In the fall of 2017, a new phrase entered the American lexicon — “Swedish Death Cleaning.”
Suddenly, articles about this trend were everywhere, and some senior living communities were talking about the benefits of this extreme decluttering practice. However, the term certainly doesn’t provide a warm and fuzzy feeling, especially in relation to making a move to an aging services community. We wanted to dig into the hype and give a fresh perspective on this new fad.
The idea originates from the Swedish word, “döstädning.” Translated to English, it conveys the idea of slowly and steadily decluttering your life as you age. For the Swedes, this process may begin in a person’s 50s and continue right up until death. Margareta Magnusson, Swedish author and octogenarian, is credited with establishing the English phrase with her book, “The Gentle Art of Swedish Death Cleaning: How to Free Yourself and Your Family From a Lifetime of Clutter.”
Magnusson certainly knows something about clutter and moving. She’s reportedly relocated 17 times during her life. Now she wants to share the tips and tricks she has learned over the years to help others who are facing similar challenges. These ideas are especially pertinent to aging services organizations.
For example, I once met a couple that was in the process of downsizing so that they could make the move to a community. The wife was working hard to clear her home of unnecessary items. She began listing furniture, appliances and other major items on internet sales websites. To her dismay, she would get low-ball offers (or no offers at all). She was stunned! In her mind, all of these items had value, but the world was harsh, and she was forced to come to grips with the idea that the family silver that she loved so much wasn’t worth much more than the scrap value of the metal. This left her feeling not only the pinch in her pocketbook, but also in her heart, as she took it very personally. If the items that she loved didn’t have value, what did that say about her?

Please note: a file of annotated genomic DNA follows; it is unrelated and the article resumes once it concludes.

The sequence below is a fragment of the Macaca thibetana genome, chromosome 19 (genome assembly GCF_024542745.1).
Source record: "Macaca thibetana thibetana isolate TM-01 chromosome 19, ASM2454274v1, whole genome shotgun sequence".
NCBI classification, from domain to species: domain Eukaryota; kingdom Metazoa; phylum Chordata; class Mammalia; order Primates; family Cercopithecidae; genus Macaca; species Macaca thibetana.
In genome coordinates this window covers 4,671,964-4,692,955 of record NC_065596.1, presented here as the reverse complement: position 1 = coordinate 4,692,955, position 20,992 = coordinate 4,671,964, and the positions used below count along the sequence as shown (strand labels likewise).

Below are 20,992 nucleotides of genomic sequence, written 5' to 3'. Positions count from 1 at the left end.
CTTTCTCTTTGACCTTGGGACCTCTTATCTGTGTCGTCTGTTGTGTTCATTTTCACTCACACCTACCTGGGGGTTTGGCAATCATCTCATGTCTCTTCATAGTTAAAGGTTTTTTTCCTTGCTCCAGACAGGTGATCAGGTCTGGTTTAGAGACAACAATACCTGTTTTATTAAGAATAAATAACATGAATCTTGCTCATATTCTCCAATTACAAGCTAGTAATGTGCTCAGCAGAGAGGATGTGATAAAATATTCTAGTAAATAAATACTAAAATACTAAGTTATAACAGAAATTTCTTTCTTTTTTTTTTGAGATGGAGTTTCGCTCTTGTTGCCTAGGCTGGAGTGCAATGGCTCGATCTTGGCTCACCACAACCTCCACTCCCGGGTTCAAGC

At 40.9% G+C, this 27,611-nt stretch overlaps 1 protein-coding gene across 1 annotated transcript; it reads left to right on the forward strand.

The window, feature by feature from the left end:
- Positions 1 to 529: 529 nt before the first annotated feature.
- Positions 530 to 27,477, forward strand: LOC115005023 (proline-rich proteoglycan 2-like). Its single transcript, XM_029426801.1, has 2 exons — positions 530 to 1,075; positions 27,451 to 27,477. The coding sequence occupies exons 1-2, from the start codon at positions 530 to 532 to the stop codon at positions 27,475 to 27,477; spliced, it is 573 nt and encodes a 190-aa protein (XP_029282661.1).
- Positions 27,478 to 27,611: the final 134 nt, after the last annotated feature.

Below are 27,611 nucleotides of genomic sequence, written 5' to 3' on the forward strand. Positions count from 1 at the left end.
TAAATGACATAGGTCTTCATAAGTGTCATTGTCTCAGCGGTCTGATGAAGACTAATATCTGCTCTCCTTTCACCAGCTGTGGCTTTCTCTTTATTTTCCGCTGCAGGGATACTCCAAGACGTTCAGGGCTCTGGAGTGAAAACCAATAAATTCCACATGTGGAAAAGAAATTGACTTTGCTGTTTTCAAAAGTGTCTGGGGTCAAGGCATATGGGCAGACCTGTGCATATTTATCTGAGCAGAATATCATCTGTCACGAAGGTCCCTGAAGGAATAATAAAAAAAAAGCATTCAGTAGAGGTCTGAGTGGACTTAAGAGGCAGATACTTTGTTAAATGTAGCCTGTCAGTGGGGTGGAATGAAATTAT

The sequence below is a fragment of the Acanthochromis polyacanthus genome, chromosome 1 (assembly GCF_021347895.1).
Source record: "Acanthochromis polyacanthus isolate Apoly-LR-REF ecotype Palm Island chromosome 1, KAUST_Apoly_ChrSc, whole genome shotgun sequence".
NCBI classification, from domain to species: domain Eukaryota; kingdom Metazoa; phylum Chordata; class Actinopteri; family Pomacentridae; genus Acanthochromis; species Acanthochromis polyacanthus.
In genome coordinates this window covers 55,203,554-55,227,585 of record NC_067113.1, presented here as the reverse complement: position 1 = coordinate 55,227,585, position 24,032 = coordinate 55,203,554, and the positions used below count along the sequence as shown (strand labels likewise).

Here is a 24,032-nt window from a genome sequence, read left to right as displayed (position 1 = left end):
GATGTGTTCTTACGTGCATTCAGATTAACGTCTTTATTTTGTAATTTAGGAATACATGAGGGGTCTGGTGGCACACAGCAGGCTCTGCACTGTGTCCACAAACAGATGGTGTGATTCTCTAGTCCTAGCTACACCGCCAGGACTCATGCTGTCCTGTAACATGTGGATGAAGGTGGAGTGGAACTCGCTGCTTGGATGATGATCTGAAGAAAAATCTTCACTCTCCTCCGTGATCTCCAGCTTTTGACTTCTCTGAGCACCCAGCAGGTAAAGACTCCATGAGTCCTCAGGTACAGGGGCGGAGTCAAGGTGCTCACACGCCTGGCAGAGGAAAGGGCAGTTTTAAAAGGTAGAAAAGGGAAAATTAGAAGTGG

Deciding which items to retain, which to sell, and which to give to family and friends (or even to throw out) can be difficult. Magnusson understands this and advises that the first items to go be the ones without any sentimental value, such as unworn clothes, never-used gifts and the seemingly endless pile of kitchen utensils and gadgets we all accumulate as we age. In contrast, she recommends keeping personally cherished objects that stir memories, such as photographs, letters and other ephemera.
Confronting one’s own personal decline is hard, but taking the time to sort through your personal belongings can help to refocus your attention on what is important — not just to you, but to your family. For instance, another of Magnusson’s suggestions is the “throwaway box.” In this container, you’d place items that have meaning to you, but not to your friends and family. Included in the box should be a note explaining what the box contains and why it’s okay for it to be discarded after your death.
Obviously, there are some major benefits to engaging in Swedish Death Cleaning, especially for families that have to deal with an estate after the death of a loved one; however, there are important health benefits for the person doing the cleaning as well. Studies have shown, on multiple occasions, that clutter around the home increases stress, decreases productivity and impacts how restful we feel in our downtime. Thus, the process of freeing ourselves from these items can lead to a sense of liberation.
The most important point to remember is that “Swedish Death Cleaning” isn’t a weekend-long project; it’s a way of life for people as they age. Start early, curtail shopping and use available funds for the creation of memories (such as trips and experiences) instead of objects. Before you know it, you’ll be living a clutter-free life, rich with memories. Plus, your family will thank you when the time comes to handle your estate.